On Sunday, NASA tweeted the sound emitted by a black hole 250 million light-years from Earth. Recorded in 2003, it is only visible to human ears.
After images of galaxies captured by the James-Webb telescope, after the broadcast of a dazzling view of Jupiter, after seeing a photo of a dying star or black hole, and as NASA communicates its next project landing, the American agency has extended its list of recent successes in space exploration.
The company posted on Twitter on Sunday the sound emitted by the black hole. A sound that’s as fascinating as it is mournful, you can listen to below.
The enigmatic melody comes from the immediate vicinity of the black hole located at the heart of the constellation Perseus, or Perseus as it is spelled Anglo-Saxon, or 250 million light-years from our Earth. As the site mentions here motherboard.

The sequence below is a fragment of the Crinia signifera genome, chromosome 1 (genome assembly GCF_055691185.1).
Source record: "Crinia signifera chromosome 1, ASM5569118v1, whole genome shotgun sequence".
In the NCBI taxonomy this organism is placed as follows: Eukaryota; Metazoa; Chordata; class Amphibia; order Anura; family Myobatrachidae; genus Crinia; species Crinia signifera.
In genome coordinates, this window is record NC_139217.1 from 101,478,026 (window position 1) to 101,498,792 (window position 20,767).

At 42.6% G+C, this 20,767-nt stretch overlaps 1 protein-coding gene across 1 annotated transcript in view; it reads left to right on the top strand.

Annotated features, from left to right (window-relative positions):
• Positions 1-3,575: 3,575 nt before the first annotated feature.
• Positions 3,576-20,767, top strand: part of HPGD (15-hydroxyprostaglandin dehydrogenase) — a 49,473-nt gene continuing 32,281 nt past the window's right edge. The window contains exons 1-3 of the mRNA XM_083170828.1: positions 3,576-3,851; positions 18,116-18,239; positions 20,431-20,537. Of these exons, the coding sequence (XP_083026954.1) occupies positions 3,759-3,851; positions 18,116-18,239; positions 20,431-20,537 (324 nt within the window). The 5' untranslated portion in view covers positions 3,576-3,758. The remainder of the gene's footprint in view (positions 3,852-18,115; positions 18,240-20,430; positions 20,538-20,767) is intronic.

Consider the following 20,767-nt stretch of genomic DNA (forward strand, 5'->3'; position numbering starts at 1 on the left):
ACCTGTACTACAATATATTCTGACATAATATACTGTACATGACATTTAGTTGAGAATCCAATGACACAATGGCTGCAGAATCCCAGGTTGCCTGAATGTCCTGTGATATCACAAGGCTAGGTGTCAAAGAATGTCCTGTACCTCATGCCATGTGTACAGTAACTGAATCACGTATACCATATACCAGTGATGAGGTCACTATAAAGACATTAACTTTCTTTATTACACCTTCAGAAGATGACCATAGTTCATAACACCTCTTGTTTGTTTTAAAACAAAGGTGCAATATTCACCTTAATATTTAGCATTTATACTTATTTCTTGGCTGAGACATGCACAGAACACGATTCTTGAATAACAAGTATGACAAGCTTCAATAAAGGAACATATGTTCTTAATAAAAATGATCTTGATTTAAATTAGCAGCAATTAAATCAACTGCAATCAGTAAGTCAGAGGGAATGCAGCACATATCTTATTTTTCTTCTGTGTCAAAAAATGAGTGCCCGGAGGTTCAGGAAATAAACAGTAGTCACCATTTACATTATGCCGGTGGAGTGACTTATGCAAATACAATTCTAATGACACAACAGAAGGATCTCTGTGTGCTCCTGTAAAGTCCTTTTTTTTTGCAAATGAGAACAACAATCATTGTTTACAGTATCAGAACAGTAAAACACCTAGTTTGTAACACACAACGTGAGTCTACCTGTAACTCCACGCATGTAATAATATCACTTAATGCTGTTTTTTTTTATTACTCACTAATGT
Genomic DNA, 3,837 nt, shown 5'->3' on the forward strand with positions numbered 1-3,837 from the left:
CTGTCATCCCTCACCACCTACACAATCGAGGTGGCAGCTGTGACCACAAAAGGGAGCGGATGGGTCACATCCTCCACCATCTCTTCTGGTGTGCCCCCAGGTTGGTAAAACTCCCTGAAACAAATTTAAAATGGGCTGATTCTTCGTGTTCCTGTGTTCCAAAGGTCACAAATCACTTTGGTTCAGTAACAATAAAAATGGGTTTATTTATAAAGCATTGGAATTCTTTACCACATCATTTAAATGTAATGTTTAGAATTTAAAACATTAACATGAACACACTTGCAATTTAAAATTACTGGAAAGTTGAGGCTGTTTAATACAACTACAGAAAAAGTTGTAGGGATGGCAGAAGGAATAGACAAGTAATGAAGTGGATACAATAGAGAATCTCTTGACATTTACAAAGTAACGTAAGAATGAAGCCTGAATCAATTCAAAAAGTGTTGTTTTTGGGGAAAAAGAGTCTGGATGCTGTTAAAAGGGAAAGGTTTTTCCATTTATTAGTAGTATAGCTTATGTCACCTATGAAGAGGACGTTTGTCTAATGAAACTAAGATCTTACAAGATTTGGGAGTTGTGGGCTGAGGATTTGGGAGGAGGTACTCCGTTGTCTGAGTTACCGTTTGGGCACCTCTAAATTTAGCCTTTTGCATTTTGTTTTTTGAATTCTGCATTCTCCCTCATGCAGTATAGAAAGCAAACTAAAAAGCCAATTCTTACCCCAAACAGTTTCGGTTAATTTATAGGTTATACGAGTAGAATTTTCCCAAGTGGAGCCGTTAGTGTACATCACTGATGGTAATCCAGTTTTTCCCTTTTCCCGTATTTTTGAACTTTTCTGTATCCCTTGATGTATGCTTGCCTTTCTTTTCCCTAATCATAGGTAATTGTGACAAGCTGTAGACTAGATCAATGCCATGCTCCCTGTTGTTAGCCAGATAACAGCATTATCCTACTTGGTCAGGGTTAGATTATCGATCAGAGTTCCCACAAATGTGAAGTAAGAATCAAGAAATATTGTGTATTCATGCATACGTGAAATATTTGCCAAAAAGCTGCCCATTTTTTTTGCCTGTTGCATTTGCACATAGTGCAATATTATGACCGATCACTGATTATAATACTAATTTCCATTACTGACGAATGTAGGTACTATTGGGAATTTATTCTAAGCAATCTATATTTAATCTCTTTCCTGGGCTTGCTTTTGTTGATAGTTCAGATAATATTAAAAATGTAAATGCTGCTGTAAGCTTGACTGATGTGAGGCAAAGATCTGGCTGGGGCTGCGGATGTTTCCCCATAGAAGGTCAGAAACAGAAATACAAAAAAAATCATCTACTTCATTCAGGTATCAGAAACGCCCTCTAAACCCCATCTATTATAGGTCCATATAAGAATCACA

Sharing allows NASA to point out and dispel the received impression that space must be quiet. NASA Facts:
“The misconception that there is no sound in space is because space is mostly a vacuum — there is no way for sound waves to propagate. (But) because clusters of galaxies have so much gas, we were able to pick up real sound. .”
To be honest, collection happened a while back. More precisely, NASA’s Chandra X-ray Observatory recorded it in 2003. Problem: So far ordinary people couldn’t hear. “In this new Perseus sound system, sound waves previously detected by astronomers are made audible for the first time,” the company points out.
In detail, NASA was tasked with raising its frequencies by several “quadrillion times,” meaning millions of billions of times. It is their increase in amplitude and volume that allows us today to finally hear this song of the universe.